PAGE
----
• Start Cygwin/X - the easiest way is from the windows start menu in all programs. You should find Cygwin/X and Xserver. You'll know it's running when a window opens and you see the X in your system tray. To start Xserver from the Cygwin bash run ...
    • user$ startxwin
    • user$ startx
  • In the X window type meld, and if you're lucky it should run!

  • Another useful online resource is CyGNOME.
So now you have a successful Meld build in Cygwin. But you could have easily done this on Windows without Cygwin or on a Linux machine or Mac with zero effort.

For Meld on Windows see:

Tuesday, March 13, 2012

Bad Github api v2

Python basic authentication using urllib2.HTTPBasicAuthHandler() did not work for me on the Github api v2. On the users page I finally found an easy alternate authentication method:

Thank you very much Dustin for doing such a great job on py-github, in which deeply buried I found this gem.

I wonder if this would have been harder or easier in Java?

update (2012-03-13): Adding a header with the key "Authentication" and the value "Basic username:password" encoded with base64 also works, but why?

>>> import base64
>>> import urllib2
>>> url = ""
>>> user = "your-username"
>>> token = "your-password"
>>> req = urllib2.Request(url)
>>> req.add_header('Authorization'
...   'Basic ' + base64.b64encode("%s:%s" %(user + '/token',
...   token)).strip()
>>> data = urllib2.urlopen(req).read()

This makes me think that HTTPBasicAuthHandler should work, at least according to this site on basic authentication and this Python page on fetching internet resources.

I also found PyCurl (*) which probably would have helped a lot! I've never had any problems with libcurl. Another resource is ask/python-github2 which uses httplib2 (**). I have also read on Stack Overflow about Requests which actually has a Github api example on their PyPi page. New is always better, so that's probably the way to go. In fact the Requests site goes so far as to say that the urllib2 API is "thoroughly broken" which in my limited experience is the truth.

(*) Update (2012-03-14): PycURL is not actively maintained; this package (7.19) was last updated in 2008. You must install libcurl to use PycURL. If you try to use the tarball from the PycURL website, it requires the install option --curl-dir=c:\your\src\dir, which is the folder of your libcurl files. The file looks for libcurl.lib, but in the current release of libcurl (7.24), this file is renamed, so the setup fails. Same for ssl setup. An alternative installation for Windows (32/64-bit Python 2.6/7) is available as an executable from Christoph Gohlke's Python extensions. On Ubuntu Linux, python-pycurl is maintained on launchpad.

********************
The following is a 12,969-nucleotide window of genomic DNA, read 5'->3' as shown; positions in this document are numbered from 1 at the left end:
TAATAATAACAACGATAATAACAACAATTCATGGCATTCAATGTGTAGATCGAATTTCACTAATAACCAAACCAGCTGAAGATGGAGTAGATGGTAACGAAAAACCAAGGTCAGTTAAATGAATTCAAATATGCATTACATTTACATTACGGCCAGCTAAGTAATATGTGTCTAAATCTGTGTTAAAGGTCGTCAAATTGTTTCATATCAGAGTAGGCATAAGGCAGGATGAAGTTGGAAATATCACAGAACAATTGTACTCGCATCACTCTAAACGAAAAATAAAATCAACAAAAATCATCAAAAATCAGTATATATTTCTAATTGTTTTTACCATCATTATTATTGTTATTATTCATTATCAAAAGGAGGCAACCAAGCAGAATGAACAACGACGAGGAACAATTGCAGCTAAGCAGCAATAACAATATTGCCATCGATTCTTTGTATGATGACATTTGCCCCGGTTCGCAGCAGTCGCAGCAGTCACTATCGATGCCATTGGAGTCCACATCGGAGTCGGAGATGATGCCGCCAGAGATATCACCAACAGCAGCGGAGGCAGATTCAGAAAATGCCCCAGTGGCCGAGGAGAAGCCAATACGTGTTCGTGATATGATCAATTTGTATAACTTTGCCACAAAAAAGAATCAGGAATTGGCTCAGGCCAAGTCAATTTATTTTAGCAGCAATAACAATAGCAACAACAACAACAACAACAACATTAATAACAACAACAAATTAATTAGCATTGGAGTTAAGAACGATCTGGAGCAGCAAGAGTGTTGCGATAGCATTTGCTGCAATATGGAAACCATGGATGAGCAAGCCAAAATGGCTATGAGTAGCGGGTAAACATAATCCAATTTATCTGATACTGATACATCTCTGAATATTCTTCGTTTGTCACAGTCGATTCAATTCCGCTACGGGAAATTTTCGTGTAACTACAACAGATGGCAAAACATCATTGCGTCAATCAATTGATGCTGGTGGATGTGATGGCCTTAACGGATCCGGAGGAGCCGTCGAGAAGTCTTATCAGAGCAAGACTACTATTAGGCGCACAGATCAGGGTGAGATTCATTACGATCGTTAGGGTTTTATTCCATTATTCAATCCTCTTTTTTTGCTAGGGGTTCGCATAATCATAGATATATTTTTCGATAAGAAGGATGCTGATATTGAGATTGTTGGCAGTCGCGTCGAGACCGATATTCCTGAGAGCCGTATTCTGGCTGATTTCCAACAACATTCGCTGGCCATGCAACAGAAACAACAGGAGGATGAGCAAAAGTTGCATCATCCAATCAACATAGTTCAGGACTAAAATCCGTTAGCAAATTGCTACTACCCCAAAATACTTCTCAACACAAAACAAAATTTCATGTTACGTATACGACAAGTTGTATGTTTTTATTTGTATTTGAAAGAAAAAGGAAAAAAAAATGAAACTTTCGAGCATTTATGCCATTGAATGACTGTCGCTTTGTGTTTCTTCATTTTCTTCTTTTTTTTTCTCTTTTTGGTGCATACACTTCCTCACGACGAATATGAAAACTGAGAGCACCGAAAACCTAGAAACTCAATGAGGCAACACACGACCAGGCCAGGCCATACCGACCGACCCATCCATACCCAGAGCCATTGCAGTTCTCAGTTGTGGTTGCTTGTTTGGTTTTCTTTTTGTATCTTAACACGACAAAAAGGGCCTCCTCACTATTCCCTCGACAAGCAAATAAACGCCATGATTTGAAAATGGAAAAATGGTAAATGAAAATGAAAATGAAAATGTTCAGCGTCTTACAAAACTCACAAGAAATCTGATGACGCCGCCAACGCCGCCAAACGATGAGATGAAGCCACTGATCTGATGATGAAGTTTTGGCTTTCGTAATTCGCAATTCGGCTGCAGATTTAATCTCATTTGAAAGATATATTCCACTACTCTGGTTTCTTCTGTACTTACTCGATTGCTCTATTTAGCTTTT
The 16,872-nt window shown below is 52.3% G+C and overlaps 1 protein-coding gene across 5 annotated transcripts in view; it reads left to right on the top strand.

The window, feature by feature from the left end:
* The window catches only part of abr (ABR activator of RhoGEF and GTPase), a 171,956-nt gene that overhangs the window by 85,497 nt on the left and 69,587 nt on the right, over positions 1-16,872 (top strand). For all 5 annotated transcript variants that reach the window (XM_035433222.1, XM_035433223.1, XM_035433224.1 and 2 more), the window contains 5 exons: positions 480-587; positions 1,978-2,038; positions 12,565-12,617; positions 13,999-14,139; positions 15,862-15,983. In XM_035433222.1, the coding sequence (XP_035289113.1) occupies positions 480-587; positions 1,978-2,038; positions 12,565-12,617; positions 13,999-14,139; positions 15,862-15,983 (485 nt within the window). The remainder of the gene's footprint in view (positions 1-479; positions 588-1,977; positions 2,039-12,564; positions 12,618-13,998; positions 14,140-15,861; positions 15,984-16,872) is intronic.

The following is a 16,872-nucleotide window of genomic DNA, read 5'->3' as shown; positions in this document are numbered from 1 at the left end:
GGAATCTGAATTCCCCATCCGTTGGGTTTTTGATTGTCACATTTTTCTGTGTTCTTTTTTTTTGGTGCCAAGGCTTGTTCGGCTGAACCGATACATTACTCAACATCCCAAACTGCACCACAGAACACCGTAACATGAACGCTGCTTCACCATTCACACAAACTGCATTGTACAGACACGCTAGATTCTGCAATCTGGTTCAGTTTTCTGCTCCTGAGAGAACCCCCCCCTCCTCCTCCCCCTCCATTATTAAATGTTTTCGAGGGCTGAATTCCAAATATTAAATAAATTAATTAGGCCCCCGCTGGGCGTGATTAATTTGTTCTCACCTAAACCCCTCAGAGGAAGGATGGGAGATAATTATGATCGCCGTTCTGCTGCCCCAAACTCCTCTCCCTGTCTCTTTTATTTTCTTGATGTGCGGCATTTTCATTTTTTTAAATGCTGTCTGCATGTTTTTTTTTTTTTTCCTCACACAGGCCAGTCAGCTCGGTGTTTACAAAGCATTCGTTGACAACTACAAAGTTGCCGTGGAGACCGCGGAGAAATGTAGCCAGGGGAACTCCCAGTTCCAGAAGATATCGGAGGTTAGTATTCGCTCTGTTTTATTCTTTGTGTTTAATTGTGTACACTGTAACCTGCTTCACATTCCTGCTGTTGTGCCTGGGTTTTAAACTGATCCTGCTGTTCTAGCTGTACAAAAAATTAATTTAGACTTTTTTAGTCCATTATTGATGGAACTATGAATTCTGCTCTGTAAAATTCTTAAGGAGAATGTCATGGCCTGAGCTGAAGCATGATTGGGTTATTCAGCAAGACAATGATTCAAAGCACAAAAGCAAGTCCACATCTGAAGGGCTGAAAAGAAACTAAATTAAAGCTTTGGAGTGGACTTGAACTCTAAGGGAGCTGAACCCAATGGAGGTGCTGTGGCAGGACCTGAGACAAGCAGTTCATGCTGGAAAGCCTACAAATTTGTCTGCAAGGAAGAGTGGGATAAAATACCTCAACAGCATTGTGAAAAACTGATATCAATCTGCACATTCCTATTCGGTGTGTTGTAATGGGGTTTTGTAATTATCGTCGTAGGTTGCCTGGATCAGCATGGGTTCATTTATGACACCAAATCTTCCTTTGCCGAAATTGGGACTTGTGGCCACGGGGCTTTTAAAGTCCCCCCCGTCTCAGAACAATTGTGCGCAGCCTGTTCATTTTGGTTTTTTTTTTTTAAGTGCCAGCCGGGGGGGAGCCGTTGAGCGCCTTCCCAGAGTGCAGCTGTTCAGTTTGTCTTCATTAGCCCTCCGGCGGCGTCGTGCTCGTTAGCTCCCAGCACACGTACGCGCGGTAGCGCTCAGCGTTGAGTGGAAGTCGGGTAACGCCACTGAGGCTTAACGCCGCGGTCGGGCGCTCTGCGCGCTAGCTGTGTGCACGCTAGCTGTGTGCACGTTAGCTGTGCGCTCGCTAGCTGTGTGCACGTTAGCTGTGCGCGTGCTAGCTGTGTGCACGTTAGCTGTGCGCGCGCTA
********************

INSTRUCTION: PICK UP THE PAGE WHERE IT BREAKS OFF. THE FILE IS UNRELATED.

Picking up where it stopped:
OK, one more totally obvious way to send basic authentication is to include it in the url and open it with urllib not urllib2.

>>> import urllib
>>> urllib.urlopen("")

Python, I'm not as psyched as I once was. Something this simple shouldn't be so totally non-obvious to so many people. I've starred no less than ten SO posts all related to the same thing, and not once has anyone gotten urllib2 to work the way it's supposedly meant.

Answered! I finally figured it out! Here is the Github v2 api response:

Server: nginx/1.0.13
Date: Wed, 14 Mar 2012 07:37:16 GMT
Content-Type: application/json; charset=utf-8
Connection: close
Status: 401 Unauthorized
X-RateLimit-Limit: 60
X-Frame-Options: deny
X-RateLimit-Remaining: 59
X-Runtime: 7
Content-Length: 26
Cache-Control: no-cache

Python urllib2 is expecting to see "www-authenticate" but since it's not there, it does not send the login info. Problem solved. I saw this SO post but it was also in the missing urllib2 manual all along.

(**) Update (2012-03-15): BTW: httplib2 has the exact same problem as urllib2 according the SO post I mentioned above; the site must return "WWW-Authenticate" in the header or no credentials are sent.

Monday, March 5, 2012

Apache is not apache2

Looking for Apache on Ubuntu?  Search for apache2 (note the 2). I have made a habit of looking for packages at

Also downloading synaptic was probably one of the smartest things I've done. But Google how to add the orphans filter or see my post on KDiff3 Katastrophe.

Fork me on GitHub